PROMISE: Promotion of Migrants in Science Education

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The goal of PROMISE was to promote migrants in science education and in choosing science careers through student exchanges in university science clubs, teacher training and developing culturally, linguistically and gender-sensitive teaching material.

PROMISE aimed to promote young people who are underprivileged owing to a migration background and their socioeconomic status, in science education and in choosing science careers. This was done both directly by promoting girls in Austria, Germany, Bosnia and Herzegovina and Turkey to work in science clubs at partner universities (International Clubs Lise), and indirectly by organising teacher training and developing culturally, linguistically and gender-sensitive teaching materials.

The migrants addressed were children of immigrants for economic and political reasons. PROMISE paid special attention to harmonising the different methods and standards in science education in their countries of origin and the countries of residence through intense cooperation between these countries, as it was considered that, in addition to linguistic and cultural communication problems, the country-specific differences in science education were hampering the successful integration of young migrants.

PROMISE had a three-fold package of activities:

1. Direct promotion of migrant girls at universities by establishing Clubs Lise, international girls’ working groups on topics of science, to promote science studies for migrant girls, as they are the most underrepresented group in science. Clubs Lise were established at all partner universities. Acknowledging the gender dimension in science as a male-dominated field, the girls worked together with female scientists and science students with a migration background as role models for their own science careers.

Club Lise included laboratory work, visits to lectures and intense international cooperation. The idea was that the young students get experience of working in international working groups as this is common in scientific research groups at universities.

2. To effect a medium-term promotion of migrants in science education, PROMISE -teams consisting of teachers and education scientists cooperated with experts on migration, language and intercultural research to develop new methods and best practices in intercultural science education, considering the linguistic and cultural diversity of classes. The focus was to investigate the barriers (e.g. language and communication, social and cultural background) that hamper migrants when learning science, and to investigate teachers’ difficulties when teaching science in classes of cultural diversity.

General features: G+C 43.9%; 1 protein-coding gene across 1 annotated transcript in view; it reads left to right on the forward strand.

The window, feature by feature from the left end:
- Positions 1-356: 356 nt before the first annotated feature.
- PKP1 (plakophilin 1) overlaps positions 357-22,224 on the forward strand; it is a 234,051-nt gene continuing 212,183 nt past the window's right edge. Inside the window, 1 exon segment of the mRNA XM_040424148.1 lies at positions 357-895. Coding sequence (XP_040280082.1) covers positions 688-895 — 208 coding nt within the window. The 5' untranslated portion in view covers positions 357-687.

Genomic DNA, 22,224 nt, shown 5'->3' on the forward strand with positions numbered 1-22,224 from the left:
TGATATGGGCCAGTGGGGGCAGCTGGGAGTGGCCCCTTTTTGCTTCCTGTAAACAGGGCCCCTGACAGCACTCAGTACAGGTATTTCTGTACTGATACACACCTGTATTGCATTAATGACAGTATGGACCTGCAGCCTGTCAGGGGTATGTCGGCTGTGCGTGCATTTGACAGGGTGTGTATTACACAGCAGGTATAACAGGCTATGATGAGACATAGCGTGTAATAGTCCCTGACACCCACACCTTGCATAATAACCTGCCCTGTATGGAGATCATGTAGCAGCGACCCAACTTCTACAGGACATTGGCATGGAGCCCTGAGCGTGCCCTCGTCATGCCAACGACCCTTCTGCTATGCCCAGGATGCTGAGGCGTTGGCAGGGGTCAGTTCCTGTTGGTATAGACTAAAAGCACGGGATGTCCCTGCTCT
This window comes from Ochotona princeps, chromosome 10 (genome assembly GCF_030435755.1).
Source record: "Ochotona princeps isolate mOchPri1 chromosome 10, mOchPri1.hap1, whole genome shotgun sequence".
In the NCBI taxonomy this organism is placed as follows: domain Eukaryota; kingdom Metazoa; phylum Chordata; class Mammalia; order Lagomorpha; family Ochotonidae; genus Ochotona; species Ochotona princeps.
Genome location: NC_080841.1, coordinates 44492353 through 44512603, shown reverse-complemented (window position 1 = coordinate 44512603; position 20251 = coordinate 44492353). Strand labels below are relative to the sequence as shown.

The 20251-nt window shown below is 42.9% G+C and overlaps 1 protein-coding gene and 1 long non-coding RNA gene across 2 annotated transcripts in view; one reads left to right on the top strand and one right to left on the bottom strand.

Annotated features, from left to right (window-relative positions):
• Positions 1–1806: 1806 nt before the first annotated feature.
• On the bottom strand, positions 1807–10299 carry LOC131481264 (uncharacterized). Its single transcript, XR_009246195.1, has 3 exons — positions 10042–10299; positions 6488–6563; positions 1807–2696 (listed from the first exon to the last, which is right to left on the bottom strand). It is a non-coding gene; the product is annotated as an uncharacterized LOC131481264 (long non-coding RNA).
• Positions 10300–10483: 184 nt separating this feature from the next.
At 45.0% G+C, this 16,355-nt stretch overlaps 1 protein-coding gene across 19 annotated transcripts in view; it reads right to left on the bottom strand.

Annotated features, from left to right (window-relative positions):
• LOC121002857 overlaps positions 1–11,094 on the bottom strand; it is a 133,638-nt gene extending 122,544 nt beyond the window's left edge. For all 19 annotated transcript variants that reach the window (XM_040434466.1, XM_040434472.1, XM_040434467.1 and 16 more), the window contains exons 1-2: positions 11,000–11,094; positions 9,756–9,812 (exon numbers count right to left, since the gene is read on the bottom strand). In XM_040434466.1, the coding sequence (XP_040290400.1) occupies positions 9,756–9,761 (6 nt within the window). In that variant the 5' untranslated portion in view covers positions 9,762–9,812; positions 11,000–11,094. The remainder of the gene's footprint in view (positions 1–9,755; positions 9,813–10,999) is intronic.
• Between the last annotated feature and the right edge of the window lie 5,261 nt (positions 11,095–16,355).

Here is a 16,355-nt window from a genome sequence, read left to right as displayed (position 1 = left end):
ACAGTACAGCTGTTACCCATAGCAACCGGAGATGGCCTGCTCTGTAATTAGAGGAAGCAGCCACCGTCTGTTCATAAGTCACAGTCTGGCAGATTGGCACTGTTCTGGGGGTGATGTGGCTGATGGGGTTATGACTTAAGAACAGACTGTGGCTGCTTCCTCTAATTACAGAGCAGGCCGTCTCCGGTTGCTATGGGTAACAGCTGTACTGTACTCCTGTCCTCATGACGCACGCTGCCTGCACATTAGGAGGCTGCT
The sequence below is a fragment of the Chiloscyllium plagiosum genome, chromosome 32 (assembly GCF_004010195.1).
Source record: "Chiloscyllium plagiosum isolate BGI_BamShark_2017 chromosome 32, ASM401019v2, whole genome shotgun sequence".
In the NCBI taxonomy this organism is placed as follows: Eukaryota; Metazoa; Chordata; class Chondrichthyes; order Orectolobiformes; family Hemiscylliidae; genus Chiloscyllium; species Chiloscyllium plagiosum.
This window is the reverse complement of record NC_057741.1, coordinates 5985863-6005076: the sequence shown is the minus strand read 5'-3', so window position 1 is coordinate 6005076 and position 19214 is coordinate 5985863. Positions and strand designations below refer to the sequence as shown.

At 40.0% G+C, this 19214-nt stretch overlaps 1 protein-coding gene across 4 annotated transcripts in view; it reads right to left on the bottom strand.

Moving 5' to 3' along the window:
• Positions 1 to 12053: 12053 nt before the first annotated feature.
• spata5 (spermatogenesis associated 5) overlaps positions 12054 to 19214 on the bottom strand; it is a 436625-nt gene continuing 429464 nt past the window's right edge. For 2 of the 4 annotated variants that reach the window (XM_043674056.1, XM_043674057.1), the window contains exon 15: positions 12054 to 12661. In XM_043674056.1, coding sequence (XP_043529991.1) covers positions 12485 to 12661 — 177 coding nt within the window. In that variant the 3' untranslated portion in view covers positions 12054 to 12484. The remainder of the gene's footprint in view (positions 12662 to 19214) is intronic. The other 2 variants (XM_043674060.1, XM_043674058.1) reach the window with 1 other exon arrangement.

3. To establish a long-term promotion of migrants in science education, specific teacher trainings were institutionalised. For the purpose of harmonisation of methods of science education a dialogue between countries of origin and residence, and between universities and schools, was established.


The focuses of the different PROMISE partners can be seen at http://www.promise.at/cms/index.php?id=555&type=2#1281

Basic information

Country: Austria, Bosnia and Herzegovina, Germany, Turkey

Coordinator: Klaus Starl, ETC Graz, http://www.etc-graz.at

Programme: FP6

Project Acronym:

Target groups: secondary school students, teachers, trainee teachers, youth clubs

Topic: Physics

Start year: 2005

End year: 2007

Url: http://www.promise.at

Contact person: Klaus Starl, klaus.starl (at) tetc-graz.at
Tanja Tajmel, tanja.tajmel (at) physik.hu-berlin.de

To develop methods and best practices in intercultural science education, PROMISE teachers and education scientists cooperated with experts on migration, language and intercultural research. Also the barriers (e.g. language and communication, social and cultural background) that hamper migrants when learning science were investigated, as well as teachers’ difficulties when teaching science in cultural diversity.

As a result, best practices for science lessons in multicultural and/or multilingual classes were drafted, as well as suggestions for school authorities.

PROMISE considered that a harmonisation of the different science education systems would lower the barriers hampering migrants’ adaptation to a different education system. Harmonisation of science education meant respecting the cultural diversities, identifying the commonalities, learning from each other the good practices in science teaching, detecting elements which are counterproductive to a successful intercultural education and counterproductive to motivating girls, and creating together methods for successful intercultural science lessons.

The results are presented in a printed booklet and a DVD “Science Education Unlimited – Equal Opportunities in Learning Science” (Tanja Tajmel and Klaus Starl, 2008).

PROMISE -teams aimed to develop new methods and best practices in intercultural science education taking into account the linguistic and cultural diversity of classes and students with migration background. The focus was to overcome the barriers (e.g. language and communication, social and cultural background) that hamper migrants when learning science, and to investigate teachers’ difficulties when teaching science in classes of cultural diversity.

As a result, best practices of science lessons for multicultural and/or multilingual classes were drafted, as well as suggestions for school authorities.

Some of the results are presented in the two online articles “Development of Science Lessons”, and in the printed booklet and DVD “Science Education Unlimited – Equal Opportunities in Learning Science” (Tanja Tajmel and Klaus Starl, 2008).

 

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